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Requirement that offerors under solicitation for bulk fuels designate as a source of supply a refinery operating at the time the offeror submits its best and final offer (BAFO) is met where agency observed refinery producing petroleum products in a test run 1 day after BAFO was submitted. Where offeror does not meet specific letter of solicitation responsibility requirement but has exhibited a level of achievement which in the agency's reasonable view is equivalent to that required. Offeror may be considered to have satisfied requirement. Where solicitation explains how agency will apply evaluation preference for small disadvantaged businesses (SDBs) and agency applied preference as set out in solicitation.

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B-235977.2, B-235977.3, Jan 3, 1990, 90-1 CPD 10

PROCUREMENT - Contractor Qualification - Responsibility criteria - Performance capabilities DIGEST: 1. Requirement that offerors under solicitation for bulk fuels designate as a source of supply a refinery operating at the time the offeror submits its best and final offer (BAFO) is met where agency observed refinery producing petroleum products in a test run 1 day after BAFO was submitted. PROCUREMENT - Responsibility criteria - Performance capabilities 2. Where offeror does not meet specific letter of solicitation responsibility requirement but has exhibited a level of achievement which in the agency's reasonable view is equivalent to that required, offeror may be considered to have satisfied requirement. PROCUREMENT - Bid Protests - GAO procedures - Protest timeliness - Apparent solicitation improprieties 3. Where solicitation explains how agency will apply evaluation preference for small disadvantaged businesses (SDBs) and agency applied preference as set out in solicitation, protest filed after award that evaluation preference is improper is untimely since it is based on the evaluation scheme as set out in solicitation and therefore should have been filed before closing date for receipt of proposals.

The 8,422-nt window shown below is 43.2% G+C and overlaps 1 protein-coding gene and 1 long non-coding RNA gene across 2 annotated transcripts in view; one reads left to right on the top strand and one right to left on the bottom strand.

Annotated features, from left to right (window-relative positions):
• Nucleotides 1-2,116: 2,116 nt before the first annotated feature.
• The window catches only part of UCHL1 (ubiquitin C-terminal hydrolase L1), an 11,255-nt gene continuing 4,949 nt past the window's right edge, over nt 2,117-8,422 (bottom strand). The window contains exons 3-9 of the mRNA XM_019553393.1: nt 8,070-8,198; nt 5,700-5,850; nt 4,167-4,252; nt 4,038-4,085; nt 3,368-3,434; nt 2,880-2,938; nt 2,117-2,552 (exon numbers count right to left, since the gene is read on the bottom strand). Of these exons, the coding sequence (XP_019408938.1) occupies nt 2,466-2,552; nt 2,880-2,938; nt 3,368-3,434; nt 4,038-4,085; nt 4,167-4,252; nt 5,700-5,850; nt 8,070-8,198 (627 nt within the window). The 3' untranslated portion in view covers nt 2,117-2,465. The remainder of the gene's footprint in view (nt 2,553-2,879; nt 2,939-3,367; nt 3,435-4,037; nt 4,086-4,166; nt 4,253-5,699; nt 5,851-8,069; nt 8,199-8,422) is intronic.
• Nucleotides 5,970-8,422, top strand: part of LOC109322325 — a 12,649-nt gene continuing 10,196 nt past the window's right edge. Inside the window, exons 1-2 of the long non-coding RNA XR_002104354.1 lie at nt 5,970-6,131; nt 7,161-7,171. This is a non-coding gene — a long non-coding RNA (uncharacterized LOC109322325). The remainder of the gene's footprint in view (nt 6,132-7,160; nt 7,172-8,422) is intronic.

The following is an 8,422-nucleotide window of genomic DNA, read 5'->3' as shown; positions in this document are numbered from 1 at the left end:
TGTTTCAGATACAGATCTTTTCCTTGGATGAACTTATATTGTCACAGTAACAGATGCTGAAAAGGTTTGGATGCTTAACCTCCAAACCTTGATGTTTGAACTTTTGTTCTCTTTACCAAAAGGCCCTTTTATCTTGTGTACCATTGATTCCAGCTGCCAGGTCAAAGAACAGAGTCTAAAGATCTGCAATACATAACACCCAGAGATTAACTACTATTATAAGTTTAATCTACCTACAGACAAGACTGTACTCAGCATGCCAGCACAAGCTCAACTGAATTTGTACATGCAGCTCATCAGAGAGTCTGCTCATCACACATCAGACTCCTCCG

Laketon Refining Corp.; Ashland Petroleum Company:

Laketon Refining Corporation and Ashland Petroleum Company protest the award of a contract to Phoenix Petroleum Company under request for proposals (RFP) No. DLA600-89-R- 0161, issued by the Defense Logistics Agency (DLA) for jet fuel. Both protesters complain that the refinery to be used by Phoenix to supply the fuel to DLA was not operating at the time best and final offers (BAFOs) were to be submitted as required by the RFP. The protesters also raise numerous objections concerning the awardee's designated refinery and DLA's implementation of the Small Disadvantaged Business (SDB) program.